In Texas school districts that met mostly in-person for at least three-fourths of the school year, students not meeting grade-level math expectations increased by 9 percent. But among districts that were mostly remote, the increase was 32 percent.

Ward said that finding was among those that were “statistically certain” in LOFT’s analysis.

“Students who predominantly learned by remote instruction had significantly worse declines in academic performance than their peers who had more in-person instruction time,” Ward said.

Officials with ACT, best known for its college-admissions test, also provided data that bolstered that conclusion.

“The urban and suburban school district students seem to have a little bit more of a learning loss in terms of score declines than their rural counterparts,” said Mary LeFebvre, program director of state government relations at ACT.

She noted ACT did not have “data on mode of instruction in terms of in-person” versus online. However, many rural schools in Oklahoma continued to provide full-time, in-person instruction while urban schools were much more likely to be fully online or use blended models.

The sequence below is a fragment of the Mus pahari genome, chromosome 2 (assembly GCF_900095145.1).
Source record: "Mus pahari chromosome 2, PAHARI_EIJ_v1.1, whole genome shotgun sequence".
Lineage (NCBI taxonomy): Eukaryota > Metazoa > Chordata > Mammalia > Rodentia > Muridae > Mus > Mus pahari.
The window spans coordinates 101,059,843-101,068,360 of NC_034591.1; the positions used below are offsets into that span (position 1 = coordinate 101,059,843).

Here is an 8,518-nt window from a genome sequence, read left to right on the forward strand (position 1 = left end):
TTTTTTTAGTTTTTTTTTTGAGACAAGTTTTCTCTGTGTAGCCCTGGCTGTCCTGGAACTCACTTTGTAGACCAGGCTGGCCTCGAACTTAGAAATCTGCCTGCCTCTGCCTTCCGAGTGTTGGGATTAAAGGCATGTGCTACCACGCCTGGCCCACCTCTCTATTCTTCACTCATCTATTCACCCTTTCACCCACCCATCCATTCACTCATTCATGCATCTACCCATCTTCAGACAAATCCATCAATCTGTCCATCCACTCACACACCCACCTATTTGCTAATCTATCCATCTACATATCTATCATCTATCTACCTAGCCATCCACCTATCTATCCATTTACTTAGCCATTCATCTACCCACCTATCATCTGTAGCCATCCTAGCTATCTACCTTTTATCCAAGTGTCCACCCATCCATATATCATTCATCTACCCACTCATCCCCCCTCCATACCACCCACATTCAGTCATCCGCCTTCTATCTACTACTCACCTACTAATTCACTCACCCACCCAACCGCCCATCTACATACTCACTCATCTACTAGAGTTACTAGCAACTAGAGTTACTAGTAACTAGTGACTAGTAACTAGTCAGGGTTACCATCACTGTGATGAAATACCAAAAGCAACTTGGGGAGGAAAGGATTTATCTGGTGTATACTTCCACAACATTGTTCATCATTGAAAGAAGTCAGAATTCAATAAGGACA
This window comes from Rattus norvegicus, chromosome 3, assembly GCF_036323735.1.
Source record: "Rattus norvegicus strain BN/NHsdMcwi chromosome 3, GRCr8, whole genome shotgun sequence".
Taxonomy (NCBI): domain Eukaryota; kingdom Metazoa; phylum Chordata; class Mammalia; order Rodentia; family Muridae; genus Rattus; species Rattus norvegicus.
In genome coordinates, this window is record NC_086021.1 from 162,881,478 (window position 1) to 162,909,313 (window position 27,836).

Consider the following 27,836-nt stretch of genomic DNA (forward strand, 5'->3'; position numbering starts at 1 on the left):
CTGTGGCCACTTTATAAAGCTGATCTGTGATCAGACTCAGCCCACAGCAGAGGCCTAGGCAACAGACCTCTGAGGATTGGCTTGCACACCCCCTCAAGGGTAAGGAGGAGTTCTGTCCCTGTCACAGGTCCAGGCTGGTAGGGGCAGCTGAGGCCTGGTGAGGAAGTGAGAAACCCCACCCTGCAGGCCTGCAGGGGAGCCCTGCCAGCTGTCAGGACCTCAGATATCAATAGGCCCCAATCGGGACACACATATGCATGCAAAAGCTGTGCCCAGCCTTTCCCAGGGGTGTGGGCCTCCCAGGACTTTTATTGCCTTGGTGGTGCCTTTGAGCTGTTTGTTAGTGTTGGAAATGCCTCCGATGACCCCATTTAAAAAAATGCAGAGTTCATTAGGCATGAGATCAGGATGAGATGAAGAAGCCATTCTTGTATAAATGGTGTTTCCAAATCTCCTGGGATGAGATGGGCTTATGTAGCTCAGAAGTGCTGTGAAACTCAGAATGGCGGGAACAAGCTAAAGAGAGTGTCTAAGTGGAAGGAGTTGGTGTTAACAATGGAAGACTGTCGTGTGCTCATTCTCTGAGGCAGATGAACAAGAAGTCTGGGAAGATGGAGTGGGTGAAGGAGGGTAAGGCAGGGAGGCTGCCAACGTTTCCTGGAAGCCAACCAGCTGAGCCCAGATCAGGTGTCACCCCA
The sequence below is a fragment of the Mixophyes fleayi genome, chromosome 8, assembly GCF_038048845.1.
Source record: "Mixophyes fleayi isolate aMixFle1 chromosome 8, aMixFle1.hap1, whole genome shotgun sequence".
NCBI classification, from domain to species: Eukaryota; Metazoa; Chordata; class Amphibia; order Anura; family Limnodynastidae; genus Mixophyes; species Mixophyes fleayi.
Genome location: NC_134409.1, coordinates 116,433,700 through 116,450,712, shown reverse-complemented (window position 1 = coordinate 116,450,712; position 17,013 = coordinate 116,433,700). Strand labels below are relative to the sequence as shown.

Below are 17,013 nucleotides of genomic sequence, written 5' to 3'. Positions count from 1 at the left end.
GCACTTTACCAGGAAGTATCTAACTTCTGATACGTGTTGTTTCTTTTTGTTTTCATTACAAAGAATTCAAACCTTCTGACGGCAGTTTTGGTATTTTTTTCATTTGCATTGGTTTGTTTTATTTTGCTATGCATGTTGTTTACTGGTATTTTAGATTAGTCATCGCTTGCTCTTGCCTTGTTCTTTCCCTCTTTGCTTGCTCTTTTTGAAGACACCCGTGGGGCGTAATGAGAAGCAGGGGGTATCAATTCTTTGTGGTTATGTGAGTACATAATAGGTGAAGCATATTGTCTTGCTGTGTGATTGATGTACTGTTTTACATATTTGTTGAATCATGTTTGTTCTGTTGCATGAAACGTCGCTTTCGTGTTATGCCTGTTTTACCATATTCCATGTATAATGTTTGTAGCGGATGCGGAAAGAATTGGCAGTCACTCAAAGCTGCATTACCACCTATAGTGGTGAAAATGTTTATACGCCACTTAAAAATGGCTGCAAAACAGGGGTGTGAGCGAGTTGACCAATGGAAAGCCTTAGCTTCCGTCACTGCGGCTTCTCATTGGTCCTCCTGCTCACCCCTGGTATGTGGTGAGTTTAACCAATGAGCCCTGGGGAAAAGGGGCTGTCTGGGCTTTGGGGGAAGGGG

Caldwell stressed that Oklahoma’s academic outcomes were below national standards long before COVID-19 shutdowns, pointing to the results on National Assessment of Education Progress (NAEP) tests administered in all 50 states.

“We’ve trailed the nation from a NAEP perspective for a long, long time,” Caldwell said. “This is not a two-year problem or a four-year problem. This is a decades-long problem.”

Rep. John Waldron, D-Tulsa, suggested this year’s test results should be viewed as atypical, suggesting “that the data we get from this period will be kind of like baseball statistics marked with an asterisk because there was a strike that year.”

But Sen. Adam Pugh, R-Edmond, rejected that suggestion.

“In 1994, when Jeff Bagwell would have won the Triple Crown if there wasn’t a strike, he already knew how to hit, and so in 1995 when he was back in the major leagues making $20 million a year, he was probably going to be just okay,” Pugh said. “The reason why we are here today is because a second grader who’s 20 percentage points behind his or her peers at the third-grade level does not know how to hit yet.”